Understanding The "50-B" Domestic Violence Protective Order Process

11:24 PM, Sep 9, 2013   |    comments
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Greensboro, N.C. - Laurrissa Armstrong went before two judges asking for a protective order. Both denied her request. She died Saturday from gunshot wounds. Police say her estranged husband shot her in the parking lot of her apartment complex, August 29.

WFMY News 2 has reached out to those judges to ask for more details, but we're still waiting to hear back.

It's just 14 pieces of paper, but a 50-B Domestic Violence Protective Order could save a person's life. The document can make a victim feel more secure, but he or she must fill out the paperwork properly or a judge won't sign off on it.

"When they go in front of the judge, the judge doesn't have very much information. It's basically what is put in that order," Sonya Desai, Family Service of the Piedmont Adult Victim Advocate, said.

In many counties, getting a 50-B involves meeting with an advocate, filling out paperwork, driving to the courthouse and talking to a judge and a clerk.

Victim advocates can help make sense of the process and the form.

"When women come in, and they're filling out the forms, they are distraught. A lot of time, their bruises are fresh," Desai said.

Lynn Rousseau, Family Abuse Services Alamance County Executive Director, said, "If you forget to check a box saying that you don't want that person to have contact with you, it's useless. A law enforcement officer can only go by what's on that form."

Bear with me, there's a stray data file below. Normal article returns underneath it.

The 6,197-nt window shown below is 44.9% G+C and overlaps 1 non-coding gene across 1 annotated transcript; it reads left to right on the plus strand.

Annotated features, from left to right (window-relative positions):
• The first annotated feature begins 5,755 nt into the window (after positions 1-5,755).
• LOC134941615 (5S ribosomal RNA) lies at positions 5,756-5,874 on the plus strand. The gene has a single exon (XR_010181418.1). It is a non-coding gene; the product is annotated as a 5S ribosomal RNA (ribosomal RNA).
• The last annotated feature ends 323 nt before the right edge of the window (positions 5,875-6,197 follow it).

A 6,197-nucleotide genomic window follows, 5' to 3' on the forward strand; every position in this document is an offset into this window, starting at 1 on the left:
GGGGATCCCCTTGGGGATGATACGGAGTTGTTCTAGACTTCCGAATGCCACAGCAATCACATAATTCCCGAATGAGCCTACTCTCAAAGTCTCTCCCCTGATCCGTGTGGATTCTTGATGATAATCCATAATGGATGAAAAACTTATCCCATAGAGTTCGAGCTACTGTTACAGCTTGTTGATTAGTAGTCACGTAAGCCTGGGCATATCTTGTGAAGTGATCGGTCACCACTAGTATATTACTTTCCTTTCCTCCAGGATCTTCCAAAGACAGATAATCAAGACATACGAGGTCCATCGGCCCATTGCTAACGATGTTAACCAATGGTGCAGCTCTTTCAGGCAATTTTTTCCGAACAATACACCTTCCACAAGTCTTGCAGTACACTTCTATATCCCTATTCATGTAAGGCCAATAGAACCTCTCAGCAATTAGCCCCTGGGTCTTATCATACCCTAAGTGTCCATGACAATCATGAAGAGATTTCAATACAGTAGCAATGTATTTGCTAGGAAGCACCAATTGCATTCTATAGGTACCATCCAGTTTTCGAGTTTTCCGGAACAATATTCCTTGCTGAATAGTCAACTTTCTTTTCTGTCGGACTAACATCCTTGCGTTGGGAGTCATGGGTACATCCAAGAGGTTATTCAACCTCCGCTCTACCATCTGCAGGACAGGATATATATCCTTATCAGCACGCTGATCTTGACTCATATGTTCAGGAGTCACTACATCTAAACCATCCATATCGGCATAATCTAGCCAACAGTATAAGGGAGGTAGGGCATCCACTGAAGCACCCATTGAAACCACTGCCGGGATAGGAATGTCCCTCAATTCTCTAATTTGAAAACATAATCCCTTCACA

Alamance County has a pilot program in place right now that allows victims to complete all the forms electronically and get a judge to sign off via live video chat. The process takes a few hours, not all day. However, even with this technology, the content of the form remains most important.

"There has to be a finding of fact of domestic violence. It has to be recent. So, if a victim comes in there and says she's scared, but she can't explain to the judge why she's scared, that judge is not able to sign that order as much as he or she might like to," Rousseau said.

If you are going to fill out one of these forms, ask for help. It's free. There is no room for error here.

Before the pilot program went into effect, as many as one third of all the women who went to Family Abuse Services of Alamance County did not file the paperwork at the courthouse. Now, Rousseau says most women complete the entire process.

Anyone can speak to a victim advocate to get help filling out the forms. There are limits about what they can tell you because they cannot give you legal advice.

Find the victims' advocacy group closest to you.

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